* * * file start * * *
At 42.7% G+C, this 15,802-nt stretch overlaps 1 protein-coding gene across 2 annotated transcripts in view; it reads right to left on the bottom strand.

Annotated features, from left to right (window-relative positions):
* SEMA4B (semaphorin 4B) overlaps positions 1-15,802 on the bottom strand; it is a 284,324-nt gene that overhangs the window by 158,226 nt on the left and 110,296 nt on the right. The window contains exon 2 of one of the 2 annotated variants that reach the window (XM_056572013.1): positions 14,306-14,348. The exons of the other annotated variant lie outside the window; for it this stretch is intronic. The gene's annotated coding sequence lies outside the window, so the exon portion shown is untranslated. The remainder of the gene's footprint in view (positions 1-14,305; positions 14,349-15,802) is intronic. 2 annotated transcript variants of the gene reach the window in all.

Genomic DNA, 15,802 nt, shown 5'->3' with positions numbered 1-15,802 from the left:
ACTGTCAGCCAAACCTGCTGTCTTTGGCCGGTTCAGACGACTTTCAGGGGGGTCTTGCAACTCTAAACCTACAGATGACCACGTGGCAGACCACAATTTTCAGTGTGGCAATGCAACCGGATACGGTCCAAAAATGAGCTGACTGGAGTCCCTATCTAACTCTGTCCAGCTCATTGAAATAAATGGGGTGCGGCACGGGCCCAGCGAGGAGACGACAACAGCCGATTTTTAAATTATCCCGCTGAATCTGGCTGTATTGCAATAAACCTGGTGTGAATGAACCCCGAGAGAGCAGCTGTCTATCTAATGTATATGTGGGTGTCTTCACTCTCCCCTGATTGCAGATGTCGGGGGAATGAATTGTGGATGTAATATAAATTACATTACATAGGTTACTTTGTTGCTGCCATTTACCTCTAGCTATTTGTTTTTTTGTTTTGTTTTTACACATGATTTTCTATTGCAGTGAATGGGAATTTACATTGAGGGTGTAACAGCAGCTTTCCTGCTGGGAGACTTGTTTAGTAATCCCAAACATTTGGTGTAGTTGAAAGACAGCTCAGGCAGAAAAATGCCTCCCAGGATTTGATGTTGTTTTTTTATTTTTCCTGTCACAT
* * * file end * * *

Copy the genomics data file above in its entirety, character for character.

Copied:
At 42.7% G+C, this 15,802-nt stretch overlaps 1 protein-coding gene across 2 annotated transcripts in view; it reads right to left on the bottom strand.

Annotated features, from left to right (window-relative positions):
* SEMA4B (semaphorin 4B) overlaps positions 1-15,802 on the bottom strand; it is a 284,324-nt gene that overhangs the window by 158,226 nt on the left and 110,296 nt on the right. The window contains exon 2 of one of the 2 annotated variants that reach the window (XM_056572013.1): positions 14,306-14,348. The exons of the other annotated variant lie outside the window; for it this stretch is intronic. The gene's annotated coding sequence lies outside the window, so the exon portion shown is untranslated. The remainder of the gene's footprint in view (positions 1-14,305; positions 14,349-15,802) is intronic. 2 annotated transcript variants of the gene reach the window in all.

Genomic DNA, 15,802 nt, shown 5'->3' with positions numbered 1-15,802 from the left:
ACTGTCAGCCAAACCTGCTGTCTTTGGCCGGTTCAGACGACTTTCAGGGGGGTCTTGCAACTCTAAACCTACAGATGACCACGTGGCAGACCACAATTTTCAGTGTGGCAATGCAACCGGATACGGTCCAAAAATGAGCTGACTGGAGTCCCTATCTAACTCTGTCCAGCTCATTGAAATAAATGGGGTGCGGCACGGGCCCAGCGAGGAGACGACAACAGCCGATTTTTAAATTATCCCGCTGAATCTGGCTGTATTGCAATAAACCTGGTGTGAATGAACCCCGAGAGAGCAGCTGTCTATCTAATGTATATGTGGGTGTCTTCACTCTCCCCTGATTGCAGATGTCGGGGGAATGAATTGTGGATGTAATATAAATTACATTACATAGGTTACTTTGTTGCTGCCATTTACCTCTAGCTATTTGTTTTTTTGTTTTGTTTTTACACATGATTTTCTATTGCAGTGAATGGGAATTTACATTGAGGGTGTAACAGCAGCTTTCCTGCTGGGAGACTTGTTTAGTAATCCCAAACATTTGGTGTAGTTGAAAGACAGCTCAGGCAGAAAAATGCCTCCCAGGATTTGATGTTGTTTTTTTATTTTTCCTGTCACAT